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Women Of The Movement - What We Know So Far

It's been over six decades since 14-year-old Emmett Till was kidnapped, tortured, and murdered for allegedly flirting with a white woman. His killers weren't convicted, but the investigation into his death was reopened and then closed again as recently as December of 2021. The Justice Department failed to find evidence that the woman lied in her testimony, while Till's confessed murderers had long since passed away (via CNN).

Although the injustice of Till's murder was crucial to the start of the Civil Rights Movement, his story is often misrepresented with myriad myths surrounding it, according to USA Today. But in 2017, author Devery S. Anderson published a thorough account in the book "Emmett Till: The Murder That Shocked the World and Propelled the Civil Rights Movement," with new information and interviews. Now, ABC's upcoming limited series "Women of the Movement" aims to adapt the book, with a focus on how Till's mother, Mamie Till-Mobley, did not let her son's murder go forgotten. Here's everything we know about "Women of the Movement."

When is the release date for Women of the Movement?

"Women of the Movement" will air with a two-hour premiere on Thursday, January 6, on ABC at 8 p.m. Eastern, according to Deadline. Additionally, it will be available for streaming on Hulu. The limited series will be six episodes long, with the episodes released in three parts (via ABC).

Deadline reported that the series was filmed earlier this year in Mississippi and Tennessee. At its helm is creator and showrunner Marissa Jo Cerar, who's known for her work writing and producing "The Fosters," "13 Reasons Why," and "The Handmaid's Tale." She wrote the first episode, which was directed by Gina Prince-Bythewood ("The Old Guard," "Love & Basketball"). Jay-Z and Will Smith are among the show's executive producers.

To create the series, they consulted members of Emmett Till's family, including his cousin Reverend Wheeler Parker Jr., who was there when Till was kidnapped, Parker Jr.'s wife, Dr. Marvel Parker, and Till's cousin Ollie Gordon. Christopher Benson, who co-wrote "Death of Innocence: The Story of the Hate Crime that Changed America" with Mamie Till-Mobley, also consulted on "Women of the Movement," according to ABC and Northwestern.

Who is in the cast of Women of the Movement?

The cast for "Women of the Movement" includes a mix of longtime actors, Broadway stars, and fresh faces. In the role of Mamie Till-Mobley, Emmet Till's mom, is Adrienne Warren. Recently, she won a Tony for her Broadway performance in the starring role of "Tina: The Tina Turner Musical," which came after parts in the productions of "Bring It On: The Musical" and "Shuffle Along." Outside of that, she's had a handful of one-episode acting roles, but "Women of the Movement" will be her first lead role in a series. Emmett Till will be played by Cedric Joe ("Space Jam: A New Legacy"), with "Justice League" actor Ray Fisher as Gene Mobley, Mamie's second husband.

Fans of "Fargo" Season 4 will recognize Glynn Turman, who plays Emmett's great-uncle Mose Wright, whom he was visiting in Mississippi. Turman has had a robust career going back to the '60s, starting with his role as Lew Miles on the soap opera "Peyton Place." Amidst plenty of other roles, he's more recently known for playing Jeremiah Kaan on "House of Lies" and Mayor Clarence Royce on "The Wire." Mamie's mother, Alma Carthan, is played by Tonya Pinkins, who's known for being Livia Frye on the soap "All My Children" and for her Broadway performances.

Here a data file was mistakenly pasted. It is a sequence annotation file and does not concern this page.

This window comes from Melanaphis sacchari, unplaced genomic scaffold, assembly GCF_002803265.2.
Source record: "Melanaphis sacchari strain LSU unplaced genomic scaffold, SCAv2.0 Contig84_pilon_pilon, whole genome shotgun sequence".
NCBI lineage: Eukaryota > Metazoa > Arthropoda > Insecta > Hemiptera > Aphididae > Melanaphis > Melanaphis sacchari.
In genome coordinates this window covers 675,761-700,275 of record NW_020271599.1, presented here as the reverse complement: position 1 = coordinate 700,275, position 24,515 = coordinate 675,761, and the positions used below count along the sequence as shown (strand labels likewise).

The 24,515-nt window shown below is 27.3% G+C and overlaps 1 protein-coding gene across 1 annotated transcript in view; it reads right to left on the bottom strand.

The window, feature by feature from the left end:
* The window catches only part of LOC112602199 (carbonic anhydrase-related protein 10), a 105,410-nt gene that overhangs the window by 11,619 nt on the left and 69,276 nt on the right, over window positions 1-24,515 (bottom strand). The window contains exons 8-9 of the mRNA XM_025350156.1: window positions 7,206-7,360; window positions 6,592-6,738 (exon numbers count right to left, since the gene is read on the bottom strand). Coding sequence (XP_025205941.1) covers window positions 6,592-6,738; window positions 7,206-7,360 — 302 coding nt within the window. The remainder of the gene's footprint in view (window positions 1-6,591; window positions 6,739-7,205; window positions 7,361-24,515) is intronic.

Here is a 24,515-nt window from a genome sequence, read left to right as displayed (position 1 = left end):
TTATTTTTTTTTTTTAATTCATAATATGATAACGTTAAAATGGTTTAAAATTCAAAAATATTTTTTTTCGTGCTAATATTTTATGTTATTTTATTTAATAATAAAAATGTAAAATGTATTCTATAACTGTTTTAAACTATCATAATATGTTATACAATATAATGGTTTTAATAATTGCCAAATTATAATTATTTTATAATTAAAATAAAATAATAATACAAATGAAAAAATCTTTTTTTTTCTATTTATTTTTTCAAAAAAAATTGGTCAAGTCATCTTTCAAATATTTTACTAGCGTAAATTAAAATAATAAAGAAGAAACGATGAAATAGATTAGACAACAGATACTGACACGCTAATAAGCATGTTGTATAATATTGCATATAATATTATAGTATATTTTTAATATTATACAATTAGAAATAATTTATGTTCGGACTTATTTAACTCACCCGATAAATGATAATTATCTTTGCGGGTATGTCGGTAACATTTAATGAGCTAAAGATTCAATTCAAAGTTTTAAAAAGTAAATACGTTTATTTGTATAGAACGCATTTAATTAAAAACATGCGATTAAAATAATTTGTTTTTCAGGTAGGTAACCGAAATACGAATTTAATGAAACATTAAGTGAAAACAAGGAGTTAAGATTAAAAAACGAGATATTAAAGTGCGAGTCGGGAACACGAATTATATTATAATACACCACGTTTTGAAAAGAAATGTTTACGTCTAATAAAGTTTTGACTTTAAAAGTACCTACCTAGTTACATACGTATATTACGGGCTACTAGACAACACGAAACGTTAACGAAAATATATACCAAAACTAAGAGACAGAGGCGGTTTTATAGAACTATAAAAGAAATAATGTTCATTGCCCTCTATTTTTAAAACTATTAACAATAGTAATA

Till's murderers Roy Bryant and J.W. Milam will be played by Carter Jenkins ("After We Fell") and Chris Coy ("The Deuce"), respectively. Timothy Hutton, who's known as Hugh Crain on "The Haunting of Hill House" and Nathan Ford on "Leverage," plays one of their lawyers, Jesse J. Breland. In the role of Carolyn Bryant, the woman Emmett whistled at, is Julia McDermott, who will be appearing in her first screen role, according to ABC.

What is the plot of Women of the Movement?

"Women of the Movement" will tell the story of the Chicago-raised Emmett Till's lynching while he was visiting his family in Mississippi in 1955, a time when Jim Crow laws enforced racial segregation. "He was the Trayvon Martin of the '50s," Glynn Turman, who plays Emmett's great-uncle in the series, said in a behind-the-scenes promo video. Additionally, the limited series will focus further on how his mother, Mamie Till-Mobley, who has since passed away, helped spark the beginning of the Civil Rights Movement with her insistence on showing the country her son's brutalized body.

In the video, creator Marissa Jo Cerar said, "This story is about a mother who finds this unbelievable strength ... This is the story about a family who put their own feelings aside for the betterment of their people." The logline, via ABC, reads: "Unwilling to let Emmett's murder disappear from the headlines, Mamie chose to bear her pain on the world's stage, emerging as an activist for justice and igniting the civil rights movement as we know it today." Since "Women of the Movement" is using Devery S. Anderson's book as the source material, it will likely include information discovered in the course of researching the book and seek to tell a complete version of the death of Emmett Till.